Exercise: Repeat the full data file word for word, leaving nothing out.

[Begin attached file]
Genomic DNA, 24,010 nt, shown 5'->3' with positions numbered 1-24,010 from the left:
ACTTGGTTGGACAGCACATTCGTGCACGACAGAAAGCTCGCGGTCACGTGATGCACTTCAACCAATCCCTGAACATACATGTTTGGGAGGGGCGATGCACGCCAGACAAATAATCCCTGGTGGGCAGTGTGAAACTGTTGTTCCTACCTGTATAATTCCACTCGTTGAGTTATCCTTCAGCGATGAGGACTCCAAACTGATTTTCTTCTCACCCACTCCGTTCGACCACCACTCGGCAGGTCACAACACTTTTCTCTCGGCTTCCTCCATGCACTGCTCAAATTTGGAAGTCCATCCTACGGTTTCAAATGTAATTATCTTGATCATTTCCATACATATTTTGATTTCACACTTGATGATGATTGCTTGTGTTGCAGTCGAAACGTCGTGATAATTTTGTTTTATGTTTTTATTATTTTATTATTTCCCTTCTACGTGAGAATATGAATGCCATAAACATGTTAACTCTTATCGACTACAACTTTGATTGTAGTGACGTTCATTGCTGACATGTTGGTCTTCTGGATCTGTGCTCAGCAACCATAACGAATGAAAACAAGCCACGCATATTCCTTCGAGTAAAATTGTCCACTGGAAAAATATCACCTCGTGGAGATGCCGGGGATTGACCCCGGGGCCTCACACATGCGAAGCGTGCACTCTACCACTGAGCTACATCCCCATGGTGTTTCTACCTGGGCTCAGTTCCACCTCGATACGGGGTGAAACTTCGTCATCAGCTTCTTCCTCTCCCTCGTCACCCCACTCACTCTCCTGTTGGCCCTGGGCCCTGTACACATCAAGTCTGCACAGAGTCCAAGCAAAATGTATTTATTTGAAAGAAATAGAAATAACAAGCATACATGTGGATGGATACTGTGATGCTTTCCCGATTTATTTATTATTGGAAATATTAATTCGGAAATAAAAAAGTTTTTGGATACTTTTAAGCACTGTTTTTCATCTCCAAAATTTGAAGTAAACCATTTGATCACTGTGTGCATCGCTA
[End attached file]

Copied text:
Genomic DNA, 24,010 nt, shown 5'->3' with positions numbered 1-24,010 from the left:
ACTTGGTTGGACAGCACATTCGTGCACGACAGAAAGCTCGCGGTCACGTGATGCACTTCAACCAATCCCTGAACATACATGTTTGGGAGGGGCGATGCACGCCAGACAAATAATCCCTGGTGGGCAGTGTGAAACTGTTGTTCCTACCTGTATAATTCCACTCGTTGAGTTATCCTTCAGCGATGAGGACTCCAAACTGATTTTCTTCTCACCCACTCCGTTCGACCACCACTCGGCAGGTCACAACACTTTTCTCTCGGCTTCCTCCATGCACTGCTCAAATTTGGAAGTCCATCCTACGGTTTCAAATGTAATTATCTTGATCATTTCCATACATATTTTGATTTCACACTTGATGATGATTGCTTGTGTTGCAGTCGAAACGTCGTGATAATTTTGTTTTATGTTTTTATTATTTTATTATTTCCCTTCTACGTGAGAATATGAATGCCATAAACATGTTAACTCTTATCGACTACAACTTTGATTGTAGTGACGTTCATTGCTGACATGTTGGTCTTCTGGATCTGTGCTCAGCAACCATAACGAATGAAAACAAGCCACGCATATTCCTTCGAGTAAAATTGTCCACTGGAAAAATATCACCTCGTGGAGATGCCGGGGATTGACCCCGGGGCCTCACACATGCGAAGCGTGCACTCTACCACTGAGCTACATCCCCATGGTGTTTCTACCTGGGCTCAGTTCCACCTCGATACGGGGTGAAACTTCGTCATCAGCTTCTTCCTCTCCCTCGTCACCCCACTCACTCTCCTGTTGGCCCTGGGCCCTGTACACATCAAGTCTGCACAGAGTCCAAGCAAAATGTATTTATTTGAAAGAAATAGAAATAACAAGCATACATGTGGATGGATACTGTGATGCTTTCCCGATTTATTTATTATTGGAAATATTAATTCGGAAATAAAAAAGTTTTTGGATACTTTTAAGCACTGTTTTTCATCTCCAAAATTTGAAGTAAACCATTTGATCACTGTGTGCATCGCTA